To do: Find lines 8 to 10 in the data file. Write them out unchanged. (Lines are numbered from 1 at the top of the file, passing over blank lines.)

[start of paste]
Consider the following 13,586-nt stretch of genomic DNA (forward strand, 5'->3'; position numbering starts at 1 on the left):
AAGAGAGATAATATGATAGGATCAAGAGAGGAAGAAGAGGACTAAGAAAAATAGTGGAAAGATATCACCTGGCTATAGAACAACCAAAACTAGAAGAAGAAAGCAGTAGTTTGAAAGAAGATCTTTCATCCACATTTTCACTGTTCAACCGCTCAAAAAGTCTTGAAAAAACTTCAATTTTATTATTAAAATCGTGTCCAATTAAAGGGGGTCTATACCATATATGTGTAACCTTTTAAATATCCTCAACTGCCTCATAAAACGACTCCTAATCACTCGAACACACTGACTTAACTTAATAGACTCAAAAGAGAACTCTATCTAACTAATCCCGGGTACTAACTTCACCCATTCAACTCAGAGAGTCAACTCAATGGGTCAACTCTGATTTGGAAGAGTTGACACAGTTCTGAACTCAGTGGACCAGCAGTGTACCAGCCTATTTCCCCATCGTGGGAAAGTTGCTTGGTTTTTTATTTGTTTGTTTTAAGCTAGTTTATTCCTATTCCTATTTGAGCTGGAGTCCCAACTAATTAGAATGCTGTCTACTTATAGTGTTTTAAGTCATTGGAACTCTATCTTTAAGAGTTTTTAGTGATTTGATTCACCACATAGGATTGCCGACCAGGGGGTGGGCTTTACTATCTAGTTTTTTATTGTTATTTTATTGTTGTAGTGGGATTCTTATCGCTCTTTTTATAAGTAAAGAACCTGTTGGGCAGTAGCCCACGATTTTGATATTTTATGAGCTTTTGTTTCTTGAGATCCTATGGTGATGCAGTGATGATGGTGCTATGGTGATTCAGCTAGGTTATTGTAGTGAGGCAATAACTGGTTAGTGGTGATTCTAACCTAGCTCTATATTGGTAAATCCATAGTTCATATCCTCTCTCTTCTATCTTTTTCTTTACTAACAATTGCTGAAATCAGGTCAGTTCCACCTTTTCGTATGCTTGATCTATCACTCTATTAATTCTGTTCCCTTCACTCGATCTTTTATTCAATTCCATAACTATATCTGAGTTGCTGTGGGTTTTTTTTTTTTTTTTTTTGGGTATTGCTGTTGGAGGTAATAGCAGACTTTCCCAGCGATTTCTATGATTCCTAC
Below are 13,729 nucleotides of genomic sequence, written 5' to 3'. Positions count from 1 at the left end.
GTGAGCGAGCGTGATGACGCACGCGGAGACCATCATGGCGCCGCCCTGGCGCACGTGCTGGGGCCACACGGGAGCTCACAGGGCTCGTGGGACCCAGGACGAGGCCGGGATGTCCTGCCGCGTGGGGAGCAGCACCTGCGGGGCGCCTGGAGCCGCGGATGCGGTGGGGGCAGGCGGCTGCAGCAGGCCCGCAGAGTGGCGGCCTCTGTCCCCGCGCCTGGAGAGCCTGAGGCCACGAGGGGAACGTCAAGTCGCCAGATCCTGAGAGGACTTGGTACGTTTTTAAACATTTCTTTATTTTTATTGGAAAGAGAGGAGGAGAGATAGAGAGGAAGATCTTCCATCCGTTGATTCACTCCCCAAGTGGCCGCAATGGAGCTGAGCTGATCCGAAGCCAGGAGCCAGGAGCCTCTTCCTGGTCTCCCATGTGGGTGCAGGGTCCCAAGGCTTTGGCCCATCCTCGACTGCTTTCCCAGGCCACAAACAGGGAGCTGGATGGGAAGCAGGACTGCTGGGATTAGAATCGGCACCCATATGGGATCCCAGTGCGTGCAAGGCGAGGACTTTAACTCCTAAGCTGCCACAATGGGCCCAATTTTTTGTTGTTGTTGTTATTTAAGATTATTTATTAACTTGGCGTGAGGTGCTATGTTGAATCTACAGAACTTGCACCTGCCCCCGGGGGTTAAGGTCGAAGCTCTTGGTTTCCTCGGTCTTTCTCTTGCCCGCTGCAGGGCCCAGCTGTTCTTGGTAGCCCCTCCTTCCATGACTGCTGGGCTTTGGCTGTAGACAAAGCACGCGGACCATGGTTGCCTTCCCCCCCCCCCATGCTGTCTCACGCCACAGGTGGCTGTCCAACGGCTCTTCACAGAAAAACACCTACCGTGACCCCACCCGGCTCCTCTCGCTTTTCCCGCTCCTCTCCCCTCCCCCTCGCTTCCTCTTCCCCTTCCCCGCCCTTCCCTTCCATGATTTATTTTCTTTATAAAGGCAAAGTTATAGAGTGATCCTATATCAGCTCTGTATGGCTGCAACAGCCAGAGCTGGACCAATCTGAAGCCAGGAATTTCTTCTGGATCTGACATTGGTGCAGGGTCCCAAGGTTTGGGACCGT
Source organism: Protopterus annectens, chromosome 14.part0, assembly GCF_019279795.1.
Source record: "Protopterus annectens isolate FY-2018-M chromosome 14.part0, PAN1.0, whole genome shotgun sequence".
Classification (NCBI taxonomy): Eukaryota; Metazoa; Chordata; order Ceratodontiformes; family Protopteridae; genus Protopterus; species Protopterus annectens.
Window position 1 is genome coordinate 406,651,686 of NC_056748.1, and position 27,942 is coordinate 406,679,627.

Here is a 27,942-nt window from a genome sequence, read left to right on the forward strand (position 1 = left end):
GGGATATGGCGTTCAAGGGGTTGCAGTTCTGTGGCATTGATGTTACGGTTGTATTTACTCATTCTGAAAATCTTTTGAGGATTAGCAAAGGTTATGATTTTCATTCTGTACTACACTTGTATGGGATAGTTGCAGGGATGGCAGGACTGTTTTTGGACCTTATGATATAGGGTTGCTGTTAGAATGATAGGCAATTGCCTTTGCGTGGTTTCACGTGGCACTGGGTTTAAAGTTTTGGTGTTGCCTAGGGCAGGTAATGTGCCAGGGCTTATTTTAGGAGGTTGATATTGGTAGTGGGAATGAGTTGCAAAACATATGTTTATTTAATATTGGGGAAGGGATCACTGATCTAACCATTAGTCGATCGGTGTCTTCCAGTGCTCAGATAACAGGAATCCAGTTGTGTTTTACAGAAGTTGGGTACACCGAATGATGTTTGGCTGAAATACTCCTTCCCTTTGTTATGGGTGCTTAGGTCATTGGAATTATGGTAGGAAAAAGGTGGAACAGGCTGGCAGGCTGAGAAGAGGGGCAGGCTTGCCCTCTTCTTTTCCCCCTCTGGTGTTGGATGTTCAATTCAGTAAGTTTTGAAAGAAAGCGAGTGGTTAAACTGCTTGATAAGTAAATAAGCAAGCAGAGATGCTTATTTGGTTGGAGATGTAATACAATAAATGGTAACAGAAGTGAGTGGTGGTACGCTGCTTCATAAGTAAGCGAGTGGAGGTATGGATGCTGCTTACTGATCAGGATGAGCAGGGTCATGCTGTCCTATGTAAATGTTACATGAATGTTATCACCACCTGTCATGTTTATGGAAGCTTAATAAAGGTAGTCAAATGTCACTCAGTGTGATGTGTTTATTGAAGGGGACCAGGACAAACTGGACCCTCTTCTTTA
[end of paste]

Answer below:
Window position 1 is genome coordinate 406,651,686 of NC_056748.1, and position 27,942 is coordinate 406,679,627.

Here is a 27,942-nt window from a genome sequence, read left to right on the forward strand (position 1 = left end):
GGGATATGGCGTTCAAGGGGTTGCAGTTCTGTGGCATTGATGTTACGGTTGTATTTACTCATTCTGAAAATCTTTTGAGGATTAGCAAAGGTTATGATTTTCATTCTGTACTACACTTGTATGGGATAGTTGCAGGGATGGCAGGACTGTTTTTGGACCTTATGATATAGGGTTGCTGTTAGAATGATAGGCAATTGCCTTTGCGTGGTTTCACGTGGCACTGGGTTTAAAGTTTTGGTGTTGCCTAGGGCAGGTAATGTGCCAGGGCTTATTTTAGGAGGTTGATATTGGTAGTGGGAATGAGTTGCAAAACATATGTTTATTTAATATTGGGGAAGGGATCACTGATCTAACCATTAGTCGATCGGTGTCTTCCAGTGCTCAGATAACAGGAATCCAGTTGTGTTTTACAGAAGTTGGGTACACCGAATGATGTTTGGCTGAAATACTCCTTCCCTTTGTTATGGGTGCTTAGGTCATTGGAATTATGGTAGGAAAAAGGTGGAACAGGCTGGCAGGCTGAGAAGAGGGGCAGGCTTGCCCTCTTCTTTTCCCCCTCTGGTGTTGGATGTTCAATTCAGTAAGTTTTGAAAGAAAGCGAGTGGTTAAACTGCTTGATAAGTAAATAAGCAAGCAGAGATGCTTATTTGGTTGGAGATGTAATACAATAAATGGTAACAGAAGTGAGTGGTGGTACGCTGCTTCATAAGTAAGCGAGTGGAGGTATGGATGCTGCTTACTGATCAGGATGAGCAGGGTCATGCTGTCCTATGTAAATGTTACATGAATGTTATCACCACCTGTCATGTTTATGGAAGCTTAATAAAGGTAGTCAAATGTCACTCAGTGTGATGTGTTTATTGAAGGGGACCAGGACAAACTGGACCCTCTTCTTTA